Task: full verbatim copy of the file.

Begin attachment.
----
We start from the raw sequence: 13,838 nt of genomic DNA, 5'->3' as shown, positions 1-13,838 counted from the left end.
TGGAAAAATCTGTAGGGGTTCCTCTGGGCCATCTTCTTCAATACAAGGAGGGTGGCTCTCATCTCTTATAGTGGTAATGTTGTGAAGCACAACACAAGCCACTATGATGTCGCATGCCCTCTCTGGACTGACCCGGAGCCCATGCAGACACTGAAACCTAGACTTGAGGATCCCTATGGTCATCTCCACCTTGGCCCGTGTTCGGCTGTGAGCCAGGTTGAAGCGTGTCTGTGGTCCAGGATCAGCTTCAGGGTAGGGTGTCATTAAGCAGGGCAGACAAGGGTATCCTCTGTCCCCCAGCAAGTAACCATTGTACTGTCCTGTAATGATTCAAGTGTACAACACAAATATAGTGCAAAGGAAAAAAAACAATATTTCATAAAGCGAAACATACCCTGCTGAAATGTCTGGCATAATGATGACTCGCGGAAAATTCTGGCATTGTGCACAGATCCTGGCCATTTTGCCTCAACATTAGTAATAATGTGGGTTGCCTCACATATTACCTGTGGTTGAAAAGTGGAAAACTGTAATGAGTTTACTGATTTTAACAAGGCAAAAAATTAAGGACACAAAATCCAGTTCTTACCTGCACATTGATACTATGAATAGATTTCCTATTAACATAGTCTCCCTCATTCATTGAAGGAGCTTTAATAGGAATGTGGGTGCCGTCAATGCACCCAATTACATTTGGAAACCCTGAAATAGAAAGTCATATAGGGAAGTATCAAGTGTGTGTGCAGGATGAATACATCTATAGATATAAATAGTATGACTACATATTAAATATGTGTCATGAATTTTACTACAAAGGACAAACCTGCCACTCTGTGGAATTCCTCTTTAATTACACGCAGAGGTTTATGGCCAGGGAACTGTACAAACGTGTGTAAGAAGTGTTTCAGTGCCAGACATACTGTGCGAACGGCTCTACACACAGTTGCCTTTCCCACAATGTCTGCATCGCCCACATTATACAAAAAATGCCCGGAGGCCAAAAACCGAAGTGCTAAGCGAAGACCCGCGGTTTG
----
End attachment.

We start from the raw sequence: 13,838 nt of genomic DNA, 5'->3' as shown, positions 1-13,838 counted from the left end.
TGGAAAAATCTGTAGGGGTTCCTCTGGGCCATCTTCTTCAATACAAGGAGGGTGGCTCTCATCTCTTATAGTGGTAATGTTGTGAAGCACAACACAAGCCACTATGATGTCGCATGCCCTCTCTGGACTGACCCGGAGCCCATGCAGACACTGAAACCTAGACTTGAGGATCCCTATGGTCATCTCCACCTTGGCCCGTGTTCGGCTGTGAGCCAGGTTGAAGCGTGTCTGTGGTCCAGGATCAGCTTCAGGGTAGGGTGTCATTAAGCAGGGCAGACAAGGGTATCCTCTGTCCCCCAGCAAGTAACCATTGTACTGTCCTGTAATGATTCAAGTGTACAACACAAATATAGTGCAAAGGAAAAAAAACAATATTTCATAAAGCGAAACATACCCTGCTGAAATGTCTGGCATAATGATGACTCGCGGAAAATTCTGGCATTGTGCACAGATCCTGGCCATTTTGCCTCAACATTAGTAATAATGTGGGTTGCCTCACATATTACCTGTGGTTGAAAAGTGGAAAACTGTAATGAGTTTACTGATTTTAACAAGGCAAAAAATTAAGGACACAAAATCCAGTTCTTACCTGCACATTGATACTATGAATAGATTTCCTATTAACATAGTCTCCCTCATTCATTGAAGGAGCTTTAATAGGAATGTGGGTGCCGTCAATGCACCCAATTACATTTGGAAACCCTGAAATAGAAAGTCATATAGGGAAGTATCAAGTGTGTGTGCAGGATGAATACATCTATAGATATAAATAGTATGACTACATATTAAATATGTGTCATGAATTTTACTACAAAGGACAAACCTGCCACTCTGTGGAATTCCTCTTTAATTACACGCAGAGGTTTATGGCCAGGGAACTGTACAAACGTGTGTAAGAAGTGTTTCAGTGCCAGACATACTGTGCGAACGGCTCTACACACAGTTGCCTTTCCCACAATGTCTGCATCGCCCACATTATACAAAAAATGCCCGGAGGCCAAAAACCGAAGTGCTAAGCGAAGACCCGCGGTTTG